I’m creating a library that depends on other libraries (libpng, libX11, etc.). I would like to know if it is possible (with some flags, for example) for the user binary not to directly link to the third party libraries but rather indirectly via my lib.

Here is an example:

libb.c (as the third party lib)

int get21()
{ return 21; }

liba.c (as my lib)

int get21();
int get42()
{ return get21() * 2; }

main.c (as the user code)

int get21();
int get42();
int main()
  printf("42 = %d\n21 = %d\n", get42(), get21());
  return 0;


$ gcc -fPIC -shared libb.c -o libb.so
$ gcc -fPIC -shared liba.c -L. -lb -Wl,-rpath=. -o liba.so
$ gcc main.c -L. -la -Wl,-rpath=.
/usr/bin/ld: /tmp/ccVm8exQ.o: undefined reference to symbol 'get21'
./libb.so: error adding symbols: DSO missing from command line

Normally, I would need to link the main with -lb too. But I don’t want to final user to have to link against all libraries, as it is cumbersome and might change in the future. Is there a possibility of avoiding that?

  • Possible duplicate of How to combine several C/C++ libraries into one? – πάντα ῥεῖ Jan 26 '15 at 19:29
  • @πάνταῥεῖ No, that question is about static linking, my question is about dynamic linking. – lesenk Jan 26 '15 at 19:30
  • You can combine the .a stubs for dynamically linked libraries into an ar archive though. Did you try this already? – πάντα ῥεῖ Jan 26 '15 at 19:33
  • @πάνταῥεῖ I don't really understand, should I provide the .a files? That's not to me to provide the lib's dependencies, that is the whole point of dynamic linking. I also don't know the version of these libs on the user system. – lesenk Jan 26 '15 at 19:38
  • Is your example actually representative of your case? I could understand if you want to avoid the user having to link libraries that are needed only because yours calls functions from them. In the example, however, the program's main() is calling functions from both libraries directly. In that case, both libraries definitely need to be included in the link. – John Bollinger Jan 26 '15 at 19:40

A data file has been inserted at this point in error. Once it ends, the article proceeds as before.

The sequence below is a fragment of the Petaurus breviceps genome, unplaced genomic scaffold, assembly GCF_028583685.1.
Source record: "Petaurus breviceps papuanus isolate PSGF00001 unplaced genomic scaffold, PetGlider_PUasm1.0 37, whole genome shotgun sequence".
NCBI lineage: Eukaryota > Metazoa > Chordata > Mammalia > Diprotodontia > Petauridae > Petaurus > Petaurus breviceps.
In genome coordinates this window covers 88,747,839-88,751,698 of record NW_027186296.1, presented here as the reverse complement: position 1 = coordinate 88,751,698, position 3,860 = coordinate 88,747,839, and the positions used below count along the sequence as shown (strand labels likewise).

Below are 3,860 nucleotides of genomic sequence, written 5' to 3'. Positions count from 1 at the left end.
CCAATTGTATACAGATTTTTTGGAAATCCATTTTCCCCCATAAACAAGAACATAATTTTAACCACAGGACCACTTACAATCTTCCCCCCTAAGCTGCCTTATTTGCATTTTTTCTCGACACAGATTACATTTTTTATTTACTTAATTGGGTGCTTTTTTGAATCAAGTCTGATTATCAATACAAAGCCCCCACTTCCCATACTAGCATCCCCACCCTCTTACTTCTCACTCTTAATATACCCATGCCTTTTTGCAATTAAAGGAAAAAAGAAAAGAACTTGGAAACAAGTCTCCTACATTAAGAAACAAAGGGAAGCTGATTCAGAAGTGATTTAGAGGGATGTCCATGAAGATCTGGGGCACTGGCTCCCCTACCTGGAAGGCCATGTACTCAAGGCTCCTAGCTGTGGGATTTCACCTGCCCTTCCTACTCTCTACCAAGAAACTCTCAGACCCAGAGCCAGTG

I think you are asking about dynamic libraries, not static ones (as per the majority of the comments).

If so, yes, this is possible.

Suppose you have a dynamic library (.so) called A, which in turn uses other dynamic link libraries B and C. A binary X which wishes to use library A only needs to link to library A, and libraries B and C will be automatically pulled in. Note that X would need to link explicitly to B or C (and include their header files) for X to use anything in B or C directly (as opposed to via A).

Here's a live example. As you can see xml2-config says the right way to link to libxml2 is merely to use -lxml2. However, ldd shows that it in turn is linked to various other libraries, including liblzma (for instance). A program using libxml2 does not need to specify -llzma on the link line unless it uses liblzma directly.

$ xml2-config --libs
$ ldd /usr/lib/x86_64-linux-gnu/libxml2.so
    linux-vdso.so.1 =>  (0x00007fff157c9000)
    libdl.so.2 => /lib/x86_64-linux-gnu/libdl.so.2 (0x00007f7c51805000)
    libz.so.1 => /lib/x86_64-linux-gnu/libz.so.1 (0x00007f7c515ec000)
    liblzma.so.5 => /lib/x86_64-linux-gnu/liblzma.so.5 (0x00007f7c513c9000)
    libm.so.6 => /lib/x86_64-linux-gnu/libm.so.6 (0x00007f7c510c3000)
    libc.so.6 => /lib/x86_64-linux-gnu/libc.so.6 (0x00007f7c50cfd000)
    /lib64/ld-linux-x86-64.so.2 (0x00007f7c51d93000)

If you are asking how to do this, the key thing I've found is to persuade ldd that the libraries it uses are properly linked in. I tend to libtool for that.

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